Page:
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The results of the RSPB’s Big Garden Birdwatch are in



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You may be interested, especially those of us who did the survey, that the results of the RSPB’s Big Garden Birdwatch came out this month.

A magpie. Picture: Jonathan Heath
A magpie. Picture: Jonathan Heath

Each January we are invited to record the birds we see over a period of one hour in our gardens, noting the highest number of each species seen at any one time.

Taken together and analysed across the nation, this gives a rough picture of how the different species have fared over the years and helps to indicate overall population trends.

This year’s Big Garden Birdwatch was the biggest ever with over a million people taking part, and more than 17 million birds counted, probably aided by the fact that so many of us were at home and in need of nature therapy – birdwatching being one of the easiest and best forms.

A woodpigeon. Picture: Jonathan Heath
A woodpigeon. Picture: Jonathan Heath

This year the top 10 species spotted across the UK were ranked as follows, and are broadly comparable with the rankings in 2020:

The Cambridgeshire results from the Big Garden Birdwatch (46212857)
The Cambridgeshire results from the Big Garden Birdwatch (46212857)

In pole position this year is the house sparrow, and indeed it has held this position for the 18th year running. I must admit that this surprised me a little as they rarely visit our garden, and it is well known that their numbers have dropped alarmingly in recent times.

But they are making a comeback and the decline now seems to be slowing. Since the survey began in 1979, house sparrow numbers have declined by over 50 per cent, but happily there has been a recovery in some areas, notably in Wales.

A long-tailed tit. Picture: Jonathan Heath
A long-tailed tit. Picture: Jonathan Heath

Blackbirds and robins have moved up the table, while greenfinches and chaffinches dropped out of the top ten. Chaffinch (12th) and greenfinch (20th) have not done so well and recorded their lowest numbers ever.

Starling has dropped from 2nd place last year to 3rd place this year, while blue tit has done the reverse. Robin has improved from 8th place to 6th. Blackbirds were seen in the most gardens, closely followed by robins, then blue tits and woodpigeons - the latter species now much commoner in towns and gardens than it was years ago.

Although it is good news that so many species of bird are being spotted in our gardens, nevertheless the picture for bird populations across the country is far from rosy and there are 19 million fewer pairs of breeding birds in the UK when compared with the late 1960s.

A house sparrow. Picture: Jonathan Heath
A house sparrow. Picture: Jonathan Heath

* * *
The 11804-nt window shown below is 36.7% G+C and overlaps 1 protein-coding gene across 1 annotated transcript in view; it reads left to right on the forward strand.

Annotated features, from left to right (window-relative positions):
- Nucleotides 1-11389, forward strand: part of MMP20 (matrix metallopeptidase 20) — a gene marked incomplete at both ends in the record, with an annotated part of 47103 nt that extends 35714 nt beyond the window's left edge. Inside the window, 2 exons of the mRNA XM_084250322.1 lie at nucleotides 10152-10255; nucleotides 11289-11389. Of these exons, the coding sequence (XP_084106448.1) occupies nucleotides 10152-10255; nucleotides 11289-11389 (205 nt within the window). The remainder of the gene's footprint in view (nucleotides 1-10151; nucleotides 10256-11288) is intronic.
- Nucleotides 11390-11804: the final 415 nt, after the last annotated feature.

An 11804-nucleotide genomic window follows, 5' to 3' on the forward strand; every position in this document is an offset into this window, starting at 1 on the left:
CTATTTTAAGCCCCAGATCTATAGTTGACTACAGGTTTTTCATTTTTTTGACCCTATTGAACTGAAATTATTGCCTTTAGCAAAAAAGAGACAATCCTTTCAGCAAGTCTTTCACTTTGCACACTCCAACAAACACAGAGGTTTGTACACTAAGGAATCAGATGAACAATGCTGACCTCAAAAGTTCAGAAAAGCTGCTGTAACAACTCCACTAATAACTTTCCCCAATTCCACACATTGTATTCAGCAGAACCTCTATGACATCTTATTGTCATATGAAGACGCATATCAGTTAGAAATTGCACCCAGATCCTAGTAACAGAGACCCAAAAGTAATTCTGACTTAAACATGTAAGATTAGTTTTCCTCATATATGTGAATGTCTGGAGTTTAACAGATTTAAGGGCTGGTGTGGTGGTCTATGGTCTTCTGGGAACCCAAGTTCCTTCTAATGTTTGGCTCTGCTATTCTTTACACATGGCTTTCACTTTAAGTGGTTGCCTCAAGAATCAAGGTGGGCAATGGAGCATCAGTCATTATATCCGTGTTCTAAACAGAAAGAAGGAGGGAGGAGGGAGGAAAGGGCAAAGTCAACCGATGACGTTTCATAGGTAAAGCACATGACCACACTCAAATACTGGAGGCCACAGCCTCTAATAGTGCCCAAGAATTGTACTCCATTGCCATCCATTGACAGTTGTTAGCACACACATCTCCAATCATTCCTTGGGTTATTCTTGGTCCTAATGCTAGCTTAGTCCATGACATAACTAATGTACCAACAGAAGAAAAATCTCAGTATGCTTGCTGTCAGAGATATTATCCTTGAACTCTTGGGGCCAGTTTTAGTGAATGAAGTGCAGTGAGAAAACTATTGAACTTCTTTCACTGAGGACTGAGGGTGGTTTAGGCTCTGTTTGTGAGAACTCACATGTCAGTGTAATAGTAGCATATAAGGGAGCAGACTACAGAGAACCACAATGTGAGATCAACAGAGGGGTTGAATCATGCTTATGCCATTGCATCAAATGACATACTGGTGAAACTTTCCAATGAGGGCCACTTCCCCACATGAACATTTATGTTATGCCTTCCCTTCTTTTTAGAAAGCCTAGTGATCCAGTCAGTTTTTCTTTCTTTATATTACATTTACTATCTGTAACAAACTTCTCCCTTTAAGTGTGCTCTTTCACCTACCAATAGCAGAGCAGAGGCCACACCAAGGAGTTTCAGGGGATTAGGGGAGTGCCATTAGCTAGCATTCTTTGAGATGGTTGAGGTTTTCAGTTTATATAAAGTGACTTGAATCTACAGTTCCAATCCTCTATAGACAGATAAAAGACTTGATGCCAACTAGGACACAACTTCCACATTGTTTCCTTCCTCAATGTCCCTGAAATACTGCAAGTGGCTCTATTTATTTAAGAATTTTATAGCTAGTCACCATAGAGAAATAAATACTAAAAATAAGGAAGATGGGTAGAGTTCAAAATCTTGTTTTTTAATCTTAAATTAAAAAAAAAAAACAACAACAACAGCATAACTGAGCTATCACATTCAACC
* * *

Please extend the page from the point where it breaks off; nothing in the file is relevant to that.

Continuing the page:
In terms of numbers breeding, the wren takes top spot across the country with an estimated 11 million pairs, followed by robin (7.3m), house sparrow (5.3m), woodpigeon (5.2m) and blackbird (5m).

There are still plenty of blackbirds around, but I rarely see a song thrush in the garden nowadays. The gradual decline of the song thrush is somewhat mysterious. Since the late 1960s they have declined, especially in farmland, perhaps because of the loss of hedges for nesting and pasture for feeding.

In the Garden Birdwatch in 1966 they were spotted in over half of gardens, while last year and this year they were recorded in only 9 per cent, and ranked a lowly 20th, just below greenfinch.

Having focused on the garden and feeders, at this time of the year I often gaze upwards, watching for the arrival of swallows and house martins.

A robin. Picture: Jonathan Heath
A robin. Picture: Jonathan Heath

Swallows have been seen nearby, and I expect by the time you read this I will have spotted some myself. House martins tend to arrive a little later. Last year there were still three or four nests under the eaves of the old Salvation Army shop in Covent Garden, and they have a stronghold at Addenbrooke’s Hospital.

The Covent Garden building is being renovated and I am worried lest the house martins desert the site. Fingers crossed! Swallows and house martins have unfortunately declined by 20-30 per cent over the last 10 years.

Both bring us joy when they make it back after their perilous migrations.

  • Martin Walters is a Cambridge-based writer and naturalist.

Visit Martin’s author page for more articles like these:

Daffodils: An inspiration for centuries

The majesty of trees at Cambridge University Botanic Garden

Enjoy the birds around you - and help track their fortunes with the RSPB Big Garden Birdwatch



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